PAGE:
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Exclusive Requests for identifiable patient data have been approved more than 30 times since April by the group of independent experts which will oversee access to confidential records uploaded to the controversial care.data scheme.

A Pulse analysis of applications to the Confidentiality Advisory Group (CAG) reveals there have been 31 releases of confidential patient information since April 2013 – 12 of which were to bodies outside the NHS.

The frequent releases of data under the little-known Section 251 exemption are significant because a similar process will govern the release of identifiable patient data once GP records are extracted via the care.data programme.

NHS England announced last year that it plans to sell care.data access to private companies and researchers for a nominal £1 – and private companies will be able to make applications to access identifiable data via the Section 251 process.

Supporters of care.data have played down the prospect of identifiable patient data being shared as part of the scheme, and much of the debate to date has focused on the release of data which will be ‘pseudonymised’. NHS England is currently in the process of sending a leaflet to every household in the country which reassures patients that their ‘identity is protected’.

But Pulse’s analysis reveals that identifiable patient data is already being regularly approved for release by the NHS.

Under Section 251 of the NHS Act 2006, the health secretary is able to set aside patient confidentiality for ‘defined medical purposes’, but he has to take advice from the independent Confidential Advisory Group (CAG).

The CAG is based at the NHS Health Research Authority and assesses requests to see if there is a ‘sufficient justification’ to access confidential patient information.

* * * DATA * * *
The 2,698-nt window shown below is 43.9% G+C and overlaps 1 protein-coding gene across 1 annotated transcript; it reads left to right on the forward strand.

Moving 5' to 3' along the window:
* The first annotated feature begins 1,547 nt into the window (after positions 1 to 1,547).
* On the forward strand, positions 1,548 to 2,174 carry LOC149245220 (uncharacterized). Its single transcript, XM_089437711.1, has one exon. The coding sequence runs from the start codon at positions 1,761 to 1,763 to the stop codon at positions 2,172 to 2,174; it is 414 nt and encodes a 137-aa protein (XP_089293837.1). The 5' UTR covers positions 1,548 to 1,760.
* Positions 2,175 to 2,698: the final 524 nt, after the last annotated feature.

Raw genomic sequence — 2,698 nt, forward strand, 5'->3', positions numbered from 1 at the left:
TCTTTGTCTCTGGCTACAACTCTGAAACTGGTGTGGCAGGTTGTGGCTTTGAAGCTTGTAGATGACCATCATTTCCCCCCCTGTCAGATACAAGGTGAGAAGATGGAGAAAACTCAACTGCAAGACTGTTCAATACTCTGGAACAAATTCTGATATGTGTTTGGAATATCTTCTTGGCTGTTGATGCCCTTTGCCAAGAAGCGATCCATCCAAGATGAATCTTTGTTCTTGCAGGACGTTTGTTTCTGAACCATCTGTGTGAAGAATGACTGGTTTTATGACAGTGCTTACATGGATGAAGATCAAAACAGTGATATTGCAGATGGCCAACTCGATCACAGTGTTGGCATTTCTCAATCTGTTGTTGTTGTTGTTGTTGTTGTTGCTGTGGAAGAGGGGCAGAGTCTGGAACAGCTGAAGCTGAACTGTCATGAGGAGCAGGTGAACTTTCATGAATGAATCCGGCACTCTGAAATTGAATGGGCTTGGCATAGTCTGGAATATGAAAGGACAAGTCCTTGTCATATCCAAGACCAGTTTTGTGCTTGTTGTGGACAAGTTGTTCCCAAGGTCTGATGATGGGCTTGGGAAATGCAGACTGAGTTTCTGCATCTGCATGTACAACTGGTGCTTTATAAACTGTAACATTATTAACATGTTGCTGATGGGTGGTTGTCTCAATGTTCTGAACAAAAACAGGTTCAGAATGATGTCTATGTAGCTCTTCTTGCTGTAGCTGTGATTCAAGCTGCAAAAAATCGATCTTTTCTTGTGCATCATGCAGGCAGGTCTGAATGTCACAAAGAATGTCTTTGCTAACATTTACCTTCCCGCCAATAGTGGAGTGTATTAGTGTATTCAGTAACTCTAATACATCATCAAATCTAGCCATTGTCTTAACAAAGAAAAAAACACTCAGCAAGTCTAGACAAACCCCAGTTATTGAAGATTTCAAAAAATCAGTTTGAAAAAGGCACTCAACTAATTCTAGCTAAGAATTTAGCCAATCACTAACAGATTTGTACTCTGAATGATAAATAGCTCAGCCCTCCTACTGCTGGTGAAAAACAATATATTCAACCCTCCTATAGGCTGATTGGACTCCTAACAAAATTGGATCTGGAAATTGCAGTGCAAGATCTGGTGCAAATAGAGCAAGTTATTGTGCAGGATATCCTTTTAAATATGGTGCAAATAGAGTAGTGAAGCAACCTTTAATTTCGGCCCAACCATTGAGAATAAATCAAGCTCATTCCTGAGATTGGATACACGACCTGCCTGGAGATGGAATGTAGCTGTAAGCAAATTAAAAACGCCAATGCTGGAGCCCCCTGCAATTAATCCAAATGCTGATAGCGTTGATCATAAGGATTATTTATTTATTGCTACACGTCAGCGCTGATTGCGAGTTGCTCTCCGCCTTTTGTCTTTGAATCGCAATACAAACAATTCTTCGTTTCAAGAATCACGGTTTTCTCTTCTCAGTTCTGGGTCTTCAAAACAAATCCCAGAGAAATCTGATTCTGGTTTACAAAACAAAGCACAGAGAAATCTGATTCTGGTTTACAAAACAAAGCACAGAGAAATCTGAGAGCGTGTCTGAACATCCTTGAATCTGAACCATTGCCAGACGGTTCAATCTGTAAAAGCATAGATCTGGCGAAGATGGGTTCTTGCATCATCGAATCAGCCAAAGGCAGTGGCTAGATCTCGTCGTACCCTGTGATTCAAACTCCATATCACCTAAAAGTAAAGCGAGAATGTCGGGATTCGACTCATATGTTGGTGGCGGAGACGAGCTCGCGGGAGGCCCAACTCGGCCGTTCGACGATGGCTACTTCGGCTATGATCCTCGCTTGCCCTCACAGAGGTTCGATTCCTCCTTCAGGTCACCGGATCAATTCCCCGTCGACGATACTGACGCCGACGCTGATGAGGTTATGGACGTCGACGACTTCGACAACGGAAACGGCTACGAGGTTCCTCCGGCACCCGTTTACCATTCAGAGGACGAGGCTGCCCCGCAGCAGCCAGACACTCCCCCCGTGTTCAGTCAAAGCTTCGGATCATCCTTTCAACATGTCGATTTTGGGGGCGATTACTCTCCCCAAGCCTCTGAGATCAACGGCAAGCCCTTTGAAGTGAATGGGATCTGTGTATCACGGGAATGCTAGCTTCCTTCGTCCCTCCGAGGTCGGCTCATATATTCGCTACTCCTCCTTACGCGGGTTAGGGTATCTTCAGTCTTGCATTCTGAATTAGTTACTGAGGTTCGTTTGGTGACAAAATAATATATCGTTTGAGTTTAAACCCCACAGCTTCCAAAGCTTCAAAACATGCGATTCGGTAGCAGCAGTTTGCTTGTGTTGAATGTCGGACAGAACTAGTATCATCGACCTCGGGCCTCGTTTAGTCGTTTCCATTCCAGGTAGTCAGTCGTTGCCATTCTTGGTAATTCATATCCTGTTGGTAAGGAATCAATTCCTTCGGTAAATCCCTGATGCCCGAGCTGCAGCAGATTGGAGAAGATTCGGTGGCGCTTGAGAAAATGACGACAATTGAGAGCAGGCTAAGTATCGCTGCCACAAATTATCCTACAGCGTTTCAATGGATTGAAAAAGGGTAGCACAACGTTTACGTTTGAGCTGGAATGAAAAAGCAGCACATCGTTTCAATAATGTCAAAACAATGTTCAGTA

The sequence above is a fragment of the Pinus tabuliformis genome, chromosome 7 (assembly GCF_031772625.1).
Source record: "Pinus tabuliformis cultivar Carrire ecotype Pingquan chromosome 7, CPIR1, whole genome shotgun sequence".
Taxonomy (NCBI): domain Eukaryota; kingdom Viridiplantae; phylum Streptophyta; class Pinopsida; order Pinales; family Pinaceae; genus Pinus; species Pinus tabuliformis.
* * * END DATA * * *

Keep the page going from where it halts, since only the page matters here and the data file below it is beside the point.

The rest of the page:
A Pulse analysis of data published on the CAG website shows that in total 31 requests for identifiable patient data have been approved since April 2013.

In addition to this, at least 30 requests for identifiable data were ‘conditionally’ or ‘provisionally’ approved, as long as the applicant sought further approvals. Some 15 requests were rejected for lacking sufficient evidence.

The applications were mainly for commissioning or life science research, with information such as names, dates of birth, postcodes and NHS numbers requested alongside other medical data.

Approved applications include:

  • A request from the University of Hertfordshire to access patient notes at six GP practices and pharmacies in order to review prescribing errors
  • A request from the CQC for all the names and addresses of all adults who had one overnight hospital stay from June to August 2013
  • A request from the Royal College of Anaesthetists for NHS number, hospital number and dates of birth and death for 40,000 patients who had an emergency laparotomy
  • A request from Cardiff University for name, NHS number, date of birth, postcode and gender of all children presenting with a thermal injury

Dr Grant Ingrams, former chair of the GPC’s ICT subcommittee and a GP in Coventry, said it was important that patient consent was explicitly obtained before identifiable data was given to researchers, particularly as GPs were held responsible for any complaints.

He said: ‘I do not see why any researcher anywhere should have access to information without consent. I do not believe it’s the right model to upload peoples’ data without properly informing them that it’s being done this way.’

But Dr Tony Calland, chair of the BMA’s Medical Ethics Committee, said that identifiable patient data would only be given out if there was a ‘particular research project’.

He said: ‘[HSCIC] could only give out some or any of their identifiable data with Section 251 approval, which would only be given for a specific purpose.’

Dr Neil Bhatia, a GP in from Hampshire with an interest in IT and information governance, said: ‘What patients don’t realise is that once their information is out there it stays out there. If patients object to these organisations on ethical grounds that won’t make any difference, because the data could still be sent to them.’

A spokesperson for NHS England said: ‘Confidential information is sometimes released to approved researchers, if this is allowed by law and meets the strict rules that are in place to protect your privacy. 

She added: ‘Patients who have objected to their data being used for anything other than direct care would not have their data shared under Section 251.’


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